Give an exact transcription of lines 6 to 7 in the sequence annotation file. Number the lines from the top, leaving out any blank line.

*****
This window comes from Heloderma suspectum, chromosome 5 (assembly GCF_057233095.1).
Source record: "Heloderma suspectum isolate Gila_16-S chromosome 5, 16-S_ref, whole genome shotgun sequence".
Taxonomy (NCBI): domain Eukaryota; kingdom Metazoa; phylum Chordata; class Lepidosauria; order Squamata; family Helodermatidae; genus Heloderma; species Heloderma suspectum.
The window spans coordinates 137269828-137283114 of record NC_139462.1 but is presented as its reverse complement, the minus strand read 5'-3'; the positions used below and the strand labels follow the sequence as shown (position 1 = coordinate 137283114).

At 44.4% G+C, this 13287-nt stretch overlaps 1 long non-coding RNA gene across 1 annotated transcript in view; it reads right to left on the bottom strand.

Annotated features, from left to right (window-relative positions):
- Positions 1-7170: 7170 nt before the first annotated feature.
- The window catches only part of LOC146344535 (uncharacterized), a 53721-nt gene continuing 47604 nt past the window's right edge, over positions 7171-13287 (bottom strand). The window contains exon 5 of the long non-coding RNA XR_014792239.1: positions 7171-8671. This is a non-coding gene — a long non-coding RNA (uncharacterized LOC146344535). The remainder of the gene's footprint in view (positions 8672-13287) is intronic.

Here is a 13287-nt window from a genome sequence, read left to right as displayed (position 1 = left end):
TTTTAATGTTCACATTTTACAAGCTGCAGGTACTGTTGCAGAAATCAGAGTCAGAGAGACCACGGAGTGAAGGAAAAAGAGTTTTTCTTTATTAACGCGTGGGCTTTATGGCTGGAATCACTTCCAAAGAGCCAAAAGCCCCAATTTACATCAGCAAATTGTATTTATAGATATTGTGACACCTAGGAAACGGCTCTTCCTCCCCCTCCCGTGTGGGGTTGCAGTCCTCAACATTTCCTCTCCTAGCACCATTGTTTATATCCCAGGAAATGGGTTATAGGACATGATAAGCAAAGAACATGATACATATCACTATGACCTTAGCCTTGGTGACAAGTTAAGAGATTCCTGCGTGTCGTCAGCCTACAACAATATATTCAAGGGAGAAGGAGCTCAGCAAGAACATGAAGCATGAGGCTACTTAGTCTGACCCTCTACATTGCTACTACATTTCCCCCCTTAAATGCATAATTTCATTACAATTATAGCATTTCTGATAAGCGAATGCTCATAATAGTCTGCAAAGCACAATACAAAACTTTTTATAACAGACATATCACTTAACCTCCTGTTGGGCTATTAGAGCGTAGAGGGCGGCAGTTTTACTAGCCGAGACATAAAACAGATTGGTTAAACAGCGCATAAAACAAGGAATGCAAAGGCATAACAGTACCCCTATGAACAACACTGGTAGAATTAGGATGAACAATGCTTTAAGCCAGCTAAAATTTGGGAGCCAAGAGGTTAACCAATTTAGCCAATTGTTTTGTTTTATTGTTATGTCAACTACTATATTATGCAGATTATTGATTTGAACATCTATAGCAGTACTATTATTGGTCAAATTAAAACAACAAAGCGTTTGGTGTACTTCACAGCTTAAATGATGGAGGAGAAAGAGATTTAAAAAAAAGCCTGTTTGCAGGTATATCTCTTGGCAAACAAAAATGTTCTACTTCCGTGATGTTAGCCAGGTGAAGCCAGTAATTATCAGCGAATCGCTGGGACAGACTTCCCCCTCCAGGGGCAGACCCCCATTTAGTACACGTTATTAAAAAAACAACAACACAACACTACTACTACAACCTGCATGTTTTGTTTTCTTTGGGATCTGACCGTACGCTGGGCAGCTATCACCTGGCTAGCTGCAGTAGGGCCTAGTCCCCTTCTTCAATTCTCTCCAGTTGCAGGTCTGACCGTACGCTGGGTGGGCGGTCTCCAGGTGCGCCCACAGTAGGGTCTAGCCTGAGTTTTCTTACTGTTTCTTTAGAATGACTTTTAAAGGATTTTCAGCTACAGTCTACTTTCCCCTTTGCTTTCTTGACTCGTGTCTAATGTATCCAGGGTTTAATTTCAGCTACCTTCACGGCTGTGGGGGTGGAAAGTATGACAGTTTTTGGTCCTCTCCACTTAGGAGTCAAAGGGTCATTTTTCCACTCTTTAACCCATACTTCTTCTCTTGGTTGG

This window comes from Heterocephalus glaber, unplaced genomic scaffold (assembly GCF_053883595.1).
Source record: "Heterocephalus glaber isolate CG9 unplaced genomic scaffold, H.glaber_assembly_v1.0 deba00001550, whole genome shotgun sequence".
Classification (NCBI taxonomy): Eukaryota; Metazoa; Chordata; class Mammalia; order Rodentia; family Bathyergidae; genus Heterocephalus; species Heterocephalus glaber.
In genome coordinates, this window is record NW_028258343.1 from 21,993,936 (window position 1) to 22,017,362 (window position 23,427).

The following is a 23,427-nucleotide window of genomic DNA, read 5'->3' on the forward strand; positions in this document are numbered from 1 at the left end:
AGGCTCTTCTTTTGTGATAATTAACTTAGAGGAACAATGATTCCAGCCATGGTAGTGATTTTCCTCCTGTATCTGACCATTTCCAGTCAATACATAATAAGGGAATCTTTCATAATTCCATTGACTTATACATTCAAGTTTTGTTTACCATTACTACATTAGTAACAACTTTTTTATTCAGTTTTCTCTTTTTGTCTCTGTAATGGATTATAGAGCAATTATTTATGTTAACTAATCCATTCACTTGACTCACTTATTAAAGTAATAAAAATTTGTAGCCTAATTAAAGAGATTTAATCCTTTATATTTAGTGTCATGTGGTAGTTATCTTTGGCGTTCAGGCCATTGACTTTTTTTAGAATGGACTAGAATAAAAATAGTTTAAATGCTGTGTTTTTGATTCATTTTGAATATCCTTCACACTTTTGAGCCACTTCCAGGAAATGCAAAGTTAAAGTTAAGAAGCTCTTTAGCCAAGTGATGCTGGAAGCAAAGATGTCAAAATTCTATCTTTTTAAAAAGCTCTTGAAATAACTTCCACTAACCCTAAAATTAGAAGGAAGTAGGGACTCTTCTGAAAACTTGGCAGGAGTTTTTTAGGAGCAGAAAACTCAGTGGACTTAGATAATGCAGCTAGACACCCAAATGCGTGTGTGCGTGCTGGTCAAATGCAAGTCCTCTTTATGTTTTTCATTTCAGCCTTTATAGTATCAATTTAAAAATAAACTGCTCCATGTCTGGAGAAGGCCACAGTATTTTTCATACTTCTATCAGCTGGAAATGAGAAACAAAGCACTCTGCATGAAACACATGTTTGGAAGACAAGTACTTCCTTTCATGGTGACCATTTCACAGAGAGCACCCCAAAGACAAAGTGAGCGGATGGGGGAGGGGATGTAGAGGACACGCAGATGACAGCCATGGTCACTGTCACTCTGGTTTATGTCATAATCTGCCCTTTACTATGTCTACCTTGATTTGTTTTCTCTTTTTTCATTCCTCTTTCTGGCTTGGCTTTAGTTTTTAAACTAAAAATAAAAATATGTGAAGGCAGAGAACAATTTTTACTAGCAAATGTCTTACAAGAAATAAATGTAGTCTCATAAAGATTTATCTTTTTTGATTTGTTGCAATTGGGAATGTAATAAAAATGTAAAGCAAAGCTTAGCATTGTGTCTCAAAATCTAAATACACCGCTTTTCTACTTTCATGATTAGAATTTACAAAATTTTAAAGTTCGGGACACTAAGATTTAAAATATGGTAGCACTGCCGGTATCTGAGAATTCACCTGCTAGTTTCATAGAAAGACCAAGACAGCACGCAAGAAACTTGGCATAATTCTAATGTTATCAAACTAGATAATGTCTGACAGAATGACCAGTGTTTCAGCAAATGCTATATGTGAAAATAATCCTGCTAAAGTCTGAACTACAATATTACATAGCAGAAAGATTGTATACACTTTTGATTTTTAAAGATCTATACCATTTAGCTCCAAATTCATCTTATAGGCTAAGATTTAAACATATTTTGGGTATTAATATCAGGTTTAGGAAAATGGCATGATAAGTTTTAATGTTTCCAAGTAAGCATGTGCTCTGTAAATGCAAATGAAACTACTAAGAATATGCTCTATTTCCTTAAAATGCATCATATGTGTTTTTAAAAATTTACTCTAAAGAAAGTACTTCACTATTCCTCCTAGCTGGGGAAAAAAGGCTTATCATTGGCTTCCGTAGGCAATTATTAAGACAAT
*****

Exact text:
Annotated features, from left to right (window-relative positions):
- Positions 1-7170: 7170 nt before the first annotated feature.